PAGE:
I am an information hoarder.
When I read interesting or useful things online, I instinctively want to find a way to keep them.
In the earliest days of the Internet, I used the bookmarks in my Netscape Navigator browser to keep my stash of web pages. The problem was, this was a terrible solution. Browser bookmarks aren’t searchable or well-organized. If I ever needed to find something again, I had to scroll through a super-long chronological list of unorganized bookmarks.
The problem was so bad, that for years, I resorted to simply printing out–on paper–the articles I found interesting. I still have boxes and boxes of old printouts, which are even harder to search through!
Then Joshua Schachter created del.icio.us, the first major social bookmarking service. Delicious was an early Web 2.0 success story. It allowed users to bookmark web pages (using a bookmarklet in the browser bookmark’s bar) and store the bookmarks in the cloud. The key innovations were that the bookmarks were tagged, allowing for easy organization and structure, and that each user could, if they chose, make their Delicious feed public and followable.
I was an early adopter of Delicious, and given my voracious browsing habits, I was soon adding numerous bookmarks per day. Some of my most-used tags reflected my interests: bookstoread, psychology, happiness, entrepreneurship.
This era is even documented in The Startup of You, where Ben Casnocha relates how one of the ways that he, Ramit Sethi, and I stayed up to date with each other was following each other’s Delicious feeds.
Sadly, all good things come to an end. Delicious was purchased by Yahoo, and made its way through multiple owners before finally being shut down. Regretfully, I exported my thousands of bookmarks and looked for an alternative.
I settled on Google Bookmarks, reasoning that by choosing a service operated by one of the world’s most successful companies, I would be able to use the service for the rest of my life, without having to worry about it suffering Delicious’ fate.
Unfortunately, I was wrong.
This year, Google decided to end Google Bookmarks, just like it earlier ended another of my favorite tools, Google Reader. Just because a company *can* afford to operate a service doesn’t mean that it will. Especially if it is considered a niche service; it’s hard to attract ambitious product managers and engineers to maintain a service. People naturally want to create something new, or work on a fast-growth rocket ship.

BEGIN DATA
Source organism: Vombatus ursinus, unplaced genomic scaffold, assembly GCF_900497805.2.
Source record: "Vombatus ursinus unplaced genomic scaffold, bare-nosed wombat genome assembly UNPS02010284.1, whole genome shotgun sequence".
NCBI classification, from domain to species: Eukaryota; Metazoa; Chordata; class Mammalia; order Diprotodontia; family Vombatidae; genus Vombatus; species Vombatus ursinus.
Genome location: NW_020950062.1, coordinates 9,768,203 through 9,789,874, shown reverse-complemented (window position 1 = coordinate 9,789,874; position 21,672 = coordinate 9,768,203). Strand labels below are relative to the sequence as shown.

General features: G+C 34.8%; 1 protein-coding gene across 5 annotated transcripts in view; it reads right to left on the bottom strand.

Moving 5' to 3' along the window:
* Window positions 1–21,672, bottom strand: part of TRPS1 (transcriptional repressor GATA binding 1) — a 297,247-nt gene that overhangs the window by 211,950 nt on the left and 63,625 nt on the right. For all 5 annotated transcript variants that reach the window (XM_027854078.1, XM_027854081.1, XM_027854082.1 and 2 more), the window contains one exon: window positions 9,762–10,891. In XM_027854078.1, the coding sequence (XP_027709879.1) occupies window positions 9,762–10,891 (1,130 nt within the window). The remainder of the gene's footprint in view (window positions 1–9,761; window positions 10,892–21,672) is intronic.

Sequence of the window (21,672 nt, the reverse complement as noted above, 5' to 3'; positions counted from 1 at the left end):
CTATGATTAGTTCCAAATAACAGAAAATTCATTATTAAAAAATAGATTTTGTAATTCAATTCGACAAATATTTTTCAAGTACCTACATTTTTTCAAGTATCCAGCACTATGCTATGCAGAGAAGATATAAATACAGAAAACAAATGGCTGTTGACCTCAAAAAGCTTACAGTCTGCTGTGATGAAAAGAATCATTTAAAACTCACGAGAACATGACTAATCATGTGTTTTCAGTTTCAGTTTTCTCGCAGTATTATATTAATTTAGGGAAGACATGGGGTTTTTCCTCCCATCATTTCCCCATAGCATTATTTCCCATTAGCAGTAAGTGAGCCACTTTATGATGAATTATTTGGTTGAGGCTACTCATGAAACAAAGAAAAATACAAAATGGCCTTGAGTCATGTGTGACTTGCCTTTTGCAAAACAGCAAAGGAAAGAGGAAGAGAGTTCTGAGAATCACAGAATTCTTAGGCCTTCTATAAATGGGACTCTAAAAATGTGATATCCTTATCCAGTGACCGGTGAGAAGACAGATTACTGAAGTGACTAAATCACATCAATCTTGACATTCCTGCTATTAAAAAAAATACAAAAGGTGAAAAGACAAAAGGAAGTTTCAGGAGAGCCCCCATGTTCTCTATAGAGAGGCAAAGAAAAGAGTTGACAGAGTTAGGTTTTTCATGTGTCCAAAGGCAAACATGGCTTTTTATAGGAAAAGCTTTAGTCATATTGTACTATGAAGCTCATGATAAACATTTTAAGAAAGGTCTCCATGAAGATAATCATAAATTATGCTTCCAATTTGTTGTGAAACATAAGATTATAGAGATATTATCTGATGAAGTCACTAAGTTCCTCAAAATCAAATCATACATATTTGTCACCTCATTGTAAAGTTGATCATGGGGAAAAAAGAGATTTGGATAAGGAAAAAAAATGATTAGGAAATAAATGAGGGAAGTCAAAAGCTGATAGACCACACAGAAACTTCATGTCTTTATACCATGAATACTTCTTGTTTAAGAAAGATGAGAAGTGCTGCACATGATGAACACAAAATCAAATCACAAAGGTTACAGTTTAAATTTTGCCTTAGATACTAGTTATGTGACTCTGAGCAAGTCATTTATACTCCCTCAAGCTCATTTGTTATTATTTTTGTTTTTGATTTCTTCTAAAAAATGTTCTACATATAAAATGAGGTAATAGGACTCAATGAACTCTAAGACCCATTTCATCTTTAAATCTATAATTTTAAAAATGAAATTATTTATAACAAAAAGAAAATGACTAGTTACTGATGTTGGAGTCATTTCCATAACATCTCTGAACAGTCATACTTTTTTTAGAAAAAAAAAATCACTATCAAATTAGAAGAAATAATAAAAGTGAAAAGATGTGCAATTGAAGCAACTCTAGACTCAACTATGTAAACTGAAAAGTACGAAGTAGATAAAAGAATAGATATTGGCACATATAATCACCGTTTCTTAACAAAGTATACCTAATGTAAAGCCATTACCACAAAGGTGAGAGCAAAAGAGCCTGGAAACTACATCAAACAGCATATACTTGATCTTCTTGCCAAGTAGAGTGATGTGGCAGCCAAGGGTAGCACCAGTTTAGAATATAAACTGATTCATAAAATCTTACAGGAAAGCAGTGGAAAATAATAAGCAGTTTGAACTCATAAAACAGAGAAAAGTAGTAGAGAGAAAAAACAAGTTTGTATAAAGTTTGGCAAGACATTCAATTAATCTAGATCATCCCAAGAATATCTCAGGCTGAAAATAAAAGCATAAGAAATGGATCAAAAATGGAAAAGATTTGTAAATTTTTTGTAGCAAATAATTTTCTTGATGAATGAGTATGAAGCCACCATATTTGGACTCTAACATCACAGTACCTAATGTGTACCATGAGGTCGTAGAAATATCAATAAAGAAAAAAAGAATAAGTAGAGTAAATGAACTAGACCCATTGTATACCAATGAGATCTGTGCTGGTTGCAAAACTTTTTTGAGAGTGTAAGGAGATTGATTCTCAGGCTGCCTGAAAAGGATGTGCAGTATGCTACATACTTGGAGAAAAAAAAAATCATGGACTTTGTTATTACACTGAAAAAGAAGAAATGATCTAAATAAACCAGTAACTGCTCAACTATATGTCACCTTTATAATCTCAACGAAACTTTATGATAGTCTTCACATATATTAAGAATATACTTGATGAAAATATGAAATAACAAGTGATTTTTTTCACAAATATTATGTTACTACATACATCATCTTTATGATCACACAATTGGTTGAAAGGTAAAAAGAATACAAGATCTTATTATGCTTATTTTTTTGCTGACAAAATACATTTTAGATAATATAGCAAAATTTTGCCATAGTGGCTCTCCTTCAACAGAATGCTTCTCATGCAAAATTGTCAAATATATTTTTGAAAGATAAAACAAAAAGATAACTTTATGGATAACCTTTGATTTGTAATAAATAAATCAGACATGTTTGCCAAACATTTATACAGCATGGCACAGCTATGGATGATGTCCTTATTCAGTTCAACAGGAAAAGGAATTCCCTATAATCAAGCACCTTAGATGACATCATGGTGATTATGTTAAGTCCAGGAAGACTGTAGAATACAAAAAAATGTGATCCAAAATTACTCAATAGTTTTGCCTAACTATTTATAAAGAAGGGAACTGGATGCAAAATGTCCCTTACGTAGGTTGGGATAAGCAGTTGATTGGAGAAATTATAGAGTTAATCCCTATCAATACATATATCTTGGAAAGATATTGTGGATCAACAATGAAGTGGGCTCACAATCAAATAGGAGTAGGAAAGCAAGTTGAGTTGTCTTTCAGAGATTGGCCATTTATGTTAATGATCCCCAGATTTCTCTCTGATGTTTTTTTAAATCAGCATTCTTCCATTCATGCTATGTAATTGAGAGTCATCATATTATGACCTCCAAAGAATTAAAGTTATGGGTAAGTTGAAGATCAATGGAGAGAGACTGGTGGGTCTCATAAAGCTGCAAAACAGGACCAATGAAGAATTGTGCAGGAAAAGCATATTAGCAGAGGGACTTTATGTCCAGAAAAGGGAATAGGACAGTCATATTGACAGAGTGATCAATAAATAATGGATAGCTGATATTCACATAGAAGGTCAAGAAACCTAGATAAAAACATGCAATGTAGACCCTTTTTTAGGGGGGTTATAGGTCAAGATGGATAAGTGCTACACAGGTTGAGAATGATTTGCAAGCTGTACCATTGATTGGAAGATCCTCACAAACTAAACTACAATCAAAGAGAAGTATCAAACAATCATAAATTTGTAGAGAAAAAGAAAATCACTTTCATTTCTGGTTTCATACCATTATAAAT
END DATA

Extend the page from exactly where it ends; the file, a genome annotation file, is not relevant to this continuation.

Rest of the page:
Google Bookmarks is going away at the end of the month, which meant that I had to, once again, regretfully export my thousands of bookmarks, and find a new service.
Fortunately, one of my investments, Dokkio, happened to be looking at adding web clipping to its file collaboration service. Dokkio had already released its Dokkio Sidebar, a Chrome Extension that made it easy to tag and organize cloud files and documents (including Dropbox, Drive, Gmail, and Google Docs). All it needed to do was add support for web pages.
Naturally, I encouraged this line of thinking, and a few weeks ago, Dokkio added web clipping functionality.
Not only does this functionally replace Google Bookmarks, Dokkio web clipping makes bookmarking even easier and more useful.
When I want to add a new bookmark, I click on Dokkio Sidebar in Chrome. This brings up a web clipping window that lets me decide whether to clip the entire page, or just a screenshot. This clipping helps overcome the issue of link rot, when a page I previously bookmarked goes away. Before, I could use the Internet Archive’s Wayback Machine to try to find the missing page, but now Dokkio makes that easy. As with Google Bookmarks, I can write my own description of the page.
Then Dokkio analyzes the web page and suggests potentially matching tags. This is a huge time-saver, and helps ensure consistency of tagging.
Finally, the web pages that I bookmark in Dokkio show up in Dokkio, alongside my files, Google Docs, and Sheets. Now, instead of have a separate workflow and repository for web pages and bookmarks, I can integrate them into my standard way of working.
I’ve been using Dokkio Sidebar for a month, and it’s been working great (of course, I’m biased). If you’re looking for a more powerful Google Bookmarks alternative, check it out here!